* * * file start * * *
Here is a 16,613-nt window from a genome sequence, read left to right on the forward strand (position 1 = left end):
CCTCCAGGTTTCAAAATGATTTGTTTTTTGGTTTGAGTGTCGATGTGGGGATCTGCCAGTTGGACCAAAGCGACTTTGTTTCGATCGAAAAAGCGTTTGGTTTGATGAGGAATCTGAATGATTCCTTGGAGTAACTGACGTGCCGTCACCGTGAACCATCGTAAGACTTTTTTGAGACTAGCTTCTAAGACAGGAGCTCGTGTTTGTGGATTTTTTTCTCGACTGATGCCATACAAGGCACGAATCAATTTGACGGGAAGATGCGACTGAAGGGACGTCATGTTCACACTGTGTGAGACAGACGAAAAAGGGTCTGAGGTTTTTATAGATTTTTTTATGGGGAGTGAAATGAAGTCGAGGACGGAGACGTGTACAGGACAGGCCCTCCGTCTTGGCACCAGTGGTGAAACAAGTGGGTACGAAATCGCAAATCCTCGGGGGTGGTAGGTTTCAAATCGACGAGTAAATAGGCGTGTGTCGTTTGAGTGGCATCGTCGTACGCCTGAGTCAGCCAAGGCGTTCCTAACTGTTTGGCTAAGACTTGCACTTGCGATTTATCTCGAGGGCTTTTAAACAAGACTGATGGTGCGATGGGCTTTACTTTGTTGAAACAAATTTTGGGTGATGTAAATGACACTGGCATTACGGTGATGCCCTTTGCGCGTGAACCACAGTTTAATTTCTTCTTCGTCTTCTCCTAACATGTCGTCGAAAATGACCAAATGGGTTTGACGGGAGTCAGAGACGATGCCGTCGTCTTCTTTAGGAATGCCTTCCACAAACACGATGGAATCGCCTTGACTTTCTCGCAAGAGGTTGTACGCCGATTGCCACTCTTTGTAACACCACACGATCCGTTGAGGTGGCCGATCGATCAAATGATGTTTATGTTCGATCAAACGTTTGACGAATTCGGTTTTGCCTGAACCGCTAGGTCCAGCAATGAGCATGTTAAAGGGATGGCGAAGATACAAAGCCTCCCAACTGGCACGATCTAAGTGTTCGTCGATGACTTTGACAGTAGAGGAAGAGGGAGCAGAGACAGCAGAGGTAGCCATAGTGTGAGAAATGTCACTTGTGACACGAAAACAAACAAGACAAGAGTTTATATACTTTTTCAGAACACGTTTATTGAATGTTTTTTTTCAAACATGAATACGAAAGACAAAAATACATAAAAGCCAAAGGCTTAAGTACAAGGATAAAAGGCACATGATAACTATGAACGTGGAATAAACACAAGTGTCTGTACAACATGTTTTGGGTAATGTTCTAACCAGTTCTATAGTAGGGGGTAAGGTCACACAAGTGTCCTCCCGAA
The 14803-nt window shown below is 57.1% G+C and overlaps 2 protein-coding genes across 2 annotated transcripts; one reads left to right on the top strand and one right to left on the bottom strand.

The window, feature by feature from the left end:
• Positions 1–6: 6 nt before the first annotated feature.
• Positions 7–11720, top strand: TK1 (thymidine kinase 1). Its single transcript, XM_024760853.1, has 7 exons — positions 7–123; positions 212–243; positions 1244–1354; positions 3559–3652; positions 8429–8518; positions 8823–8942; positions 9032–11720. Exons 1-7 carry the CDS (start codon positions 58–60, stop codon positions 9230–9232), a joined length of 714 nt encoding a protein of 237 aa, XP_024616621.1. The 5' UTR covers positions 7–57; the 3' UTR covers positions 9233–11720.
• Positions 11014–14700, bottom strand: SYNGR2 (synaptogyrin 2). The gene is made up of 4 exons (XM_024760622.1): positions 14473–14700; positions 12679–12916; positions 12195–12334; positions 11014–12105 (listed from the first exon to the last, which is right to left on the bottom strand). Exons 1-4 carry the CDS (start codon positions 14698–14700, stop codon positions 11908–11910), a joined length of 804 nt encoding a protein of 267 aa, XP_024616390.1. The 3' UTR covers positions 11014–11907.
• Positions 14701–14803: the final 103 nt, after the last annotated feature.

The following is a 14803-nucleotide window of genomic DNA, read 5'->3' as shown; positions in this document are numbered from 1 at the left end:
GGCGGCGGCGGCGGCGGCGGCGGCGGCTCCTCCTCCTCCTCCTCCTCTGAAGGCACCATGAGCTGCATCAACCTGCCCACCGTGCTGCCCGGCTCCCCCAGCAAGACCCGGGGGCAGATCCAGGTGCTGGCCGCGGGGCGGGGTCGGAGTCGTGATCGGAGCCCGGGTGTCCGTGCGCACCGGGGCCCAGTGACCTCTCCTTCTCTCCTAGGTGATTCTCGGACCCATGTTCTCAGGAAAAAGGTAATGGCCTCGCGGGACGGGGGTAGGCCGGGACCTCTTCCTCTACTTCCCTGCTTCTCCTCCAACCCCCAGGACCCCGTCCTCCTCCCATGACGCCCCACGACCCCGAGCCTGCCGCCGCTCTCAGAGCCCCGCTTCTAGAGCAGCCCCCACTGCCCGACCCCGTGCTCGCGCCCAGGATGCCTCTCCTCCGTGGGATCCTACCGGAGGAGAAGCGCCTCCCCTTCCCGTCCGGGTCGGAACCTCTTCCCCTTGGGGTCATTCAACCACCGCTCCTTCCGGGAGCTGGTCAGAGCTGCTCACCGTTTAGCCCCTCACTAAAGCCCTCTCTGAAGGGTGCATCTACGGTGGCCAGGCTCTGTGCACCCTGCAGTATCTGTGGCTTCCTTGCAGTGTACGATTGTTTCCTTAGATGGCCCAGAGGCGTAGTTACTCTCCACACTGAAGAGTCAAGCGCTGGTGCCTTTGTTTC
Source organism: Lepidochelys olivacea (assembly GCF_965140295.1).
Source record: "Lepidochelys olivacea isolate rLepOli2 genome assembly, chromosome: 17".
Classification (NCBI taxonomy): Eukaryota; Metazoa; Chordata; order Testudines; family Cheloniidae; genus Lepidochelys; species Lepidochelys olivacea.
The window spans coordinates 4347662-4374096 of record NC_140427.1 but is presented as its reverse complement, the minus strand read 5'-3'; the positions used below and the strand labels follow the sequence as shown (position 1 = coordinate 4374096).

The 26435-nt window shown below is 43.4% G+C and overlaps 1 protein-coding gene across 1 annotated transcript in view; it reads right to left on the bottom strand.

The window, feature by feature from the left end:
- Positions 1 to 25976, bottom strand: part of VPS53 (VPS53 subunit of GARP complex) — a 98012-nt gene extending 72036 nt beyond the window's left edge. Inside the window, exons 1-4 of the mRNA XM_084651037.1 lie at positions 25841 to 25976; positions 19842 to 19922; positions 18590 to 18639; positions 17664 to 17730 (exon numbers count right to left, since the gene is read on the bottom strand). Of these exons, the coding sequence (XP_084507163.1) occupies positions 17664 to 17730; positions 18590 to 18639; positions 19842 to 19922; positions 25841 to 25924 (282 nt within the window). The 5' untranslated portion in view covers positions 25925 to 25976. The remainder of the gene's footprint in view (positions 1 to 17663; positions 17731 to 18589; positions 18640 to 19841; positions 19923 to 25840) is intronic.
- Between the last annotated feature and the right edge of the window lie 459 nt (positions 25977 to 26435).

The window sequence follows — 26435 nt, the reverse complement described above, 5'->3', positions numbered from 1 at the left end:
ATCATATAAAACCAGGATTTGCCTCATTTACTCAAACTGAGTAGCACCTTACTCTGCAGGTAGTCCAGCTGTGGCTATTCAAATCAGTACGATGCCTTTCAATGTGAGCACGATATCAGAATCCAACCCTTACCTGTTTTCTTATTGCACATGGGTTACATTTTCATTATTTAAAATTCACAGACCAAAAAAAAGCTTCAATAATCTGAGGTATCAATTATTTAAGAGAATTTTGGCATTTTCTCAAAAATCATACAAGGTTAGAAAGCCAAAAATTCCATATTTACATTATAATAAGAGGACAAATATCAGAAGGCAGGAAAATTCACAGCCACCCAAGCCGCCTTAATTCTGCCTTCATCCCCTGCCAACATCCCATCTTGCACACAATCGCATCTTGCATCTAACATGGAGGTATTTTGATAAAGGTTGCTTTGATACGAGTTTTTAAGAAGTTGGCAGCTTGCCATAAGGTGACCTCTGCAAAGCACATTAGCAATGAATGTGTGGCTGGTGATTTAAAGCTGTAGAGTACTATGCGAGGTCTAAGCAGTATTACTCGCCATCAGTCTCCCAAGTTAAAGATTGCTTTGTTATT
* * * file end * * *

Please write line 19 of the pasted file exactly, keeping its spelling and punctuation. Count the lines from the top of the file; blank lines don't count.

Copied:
The window sequence follows — 26435 nt, the reverse complement described above, 5'->3', positions numbered from 1 at the left end: